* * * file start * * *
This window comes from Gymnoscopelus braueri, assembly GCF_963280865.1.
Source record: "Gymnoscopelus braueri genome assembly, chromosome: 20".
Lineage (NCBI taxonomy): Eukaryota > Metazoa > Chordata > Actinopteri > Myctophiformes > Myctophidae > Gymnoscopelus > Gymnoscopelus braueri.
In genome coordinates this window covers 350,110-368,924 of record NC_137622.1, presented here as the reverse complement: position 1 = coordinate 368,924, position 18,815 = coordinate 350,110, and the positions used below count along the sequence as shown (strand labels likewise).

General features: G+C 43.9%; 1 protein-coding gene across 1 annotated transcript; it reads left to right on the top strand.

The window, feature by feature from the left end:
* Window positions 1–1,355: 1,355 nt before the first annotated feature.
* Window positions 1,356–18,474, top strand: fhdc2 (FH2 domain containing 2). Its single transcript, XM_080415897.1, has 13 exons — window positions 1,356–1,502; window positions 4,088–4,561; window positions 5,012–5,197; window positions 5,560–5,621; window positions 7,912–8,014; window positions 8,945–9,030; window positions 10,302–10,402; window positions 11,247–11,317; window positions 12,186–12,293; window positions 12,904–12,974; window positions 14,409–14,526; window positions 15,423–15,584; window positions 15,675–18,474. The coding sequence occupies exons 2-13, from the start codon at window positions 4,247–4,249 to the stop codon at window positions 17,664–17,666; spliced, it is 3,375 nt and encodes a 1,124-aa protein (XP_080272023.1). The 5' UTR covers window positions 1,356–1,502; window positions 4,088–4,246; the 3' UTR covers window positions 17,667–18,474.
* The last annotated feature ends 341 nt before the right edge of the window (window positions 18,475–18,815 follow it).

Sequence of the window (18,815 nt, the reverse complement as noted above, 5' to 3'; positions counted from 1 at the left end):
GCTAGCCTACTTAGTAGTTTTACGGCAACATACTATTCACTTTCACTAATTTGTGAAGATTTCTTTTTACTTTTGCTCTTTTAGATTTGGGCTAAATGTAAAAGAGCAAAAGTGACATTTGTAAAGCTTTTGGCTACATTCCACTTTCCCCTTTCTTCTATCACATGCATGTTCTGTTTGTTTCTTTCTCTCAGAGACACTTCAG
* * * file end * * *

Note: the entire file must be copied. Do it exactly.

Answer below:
This window comes from Gymnoscopelus braueri, assembly GCF_963280865.1.
Source record: "Gymnoscopelus braueri genome assembly, chromosome: 20".
Lineage (NCBI taxonomy): Eukaryota > Metazoa > Chordata > Actinopteri > Myctophiformes > Myctophidae > Gymnoscopelus > Gymnoscopelus braueri.
In genome coordinates this window covers 350,110-368,924 of record NC_137622.1, presented here as the reverse complement: position 1 = coordinate 368,924, position 18,815 = coordinate 350,110, and the positions used below count along the sequence as shown (strand labels likewise).

General features: G+C 43.9%; 1 protein-coding gene across 1 annotated transcript; it reads left to right on the top strand.

The window, feature by feature from the left end:
* Window positions 1–1,355: 1,355 nt before the first annotated feature.
* Window positions 1,356–18,474, top strand: fhdc2 (FH2 domain containing 2). Its single transcript, XM_080415897.1, has 13 exons — window positions 1,356–1,502; window positions 4,088–4,561; window positions 5,012–5,197; window positions 5,560–5,621; window positions 7,912–8,014; window positions 8,945–9,030; window positions 10,302–10,402; window positions 11,247–11,317; window positions 12,186–12,293; window positions 12,904–12,974; window positions 14,409–14,526; window positions 15,423–15,584; window positions 15,675–18,474. The coding sequence occupies exons 2-13, from the start codon at window positions 4,247–4,249 to the stop codon at window positions 17,664–17,666; spliced, it is 3,375 nt and encodes a 1,124-aa protein (XP_080272023.1). The 5' UTR covers window positions 1,356–1,502; window positions 4,088–4,246; the 3' UTR covers window positions 17,667–18,474.
* The last annotated feature ends 341 nt before the right edge of the window (window positions 18,475–18,815 follow it).

Sequence of the window (18,815 nt, the reverse complement as noted above, 5' to 3'; positions counted from 1 at the left end):
GCTAGCCTACTTAGTAGTTTTACGGCAACATACTATTCACTTTCACTAATTTGTGAAGATTTCTTTTTACTTTTGCTCTTTTAGATTTGGGCTAAATGTAAAAGAGCAAAAGTGACATTTGTAAAGCTTTTGGCTACATTCCACTTTCCCCTTTCTTCTATCACATGCATGTTCTGTTTGTTTCTTTCTCTCAGAGACACTTCAG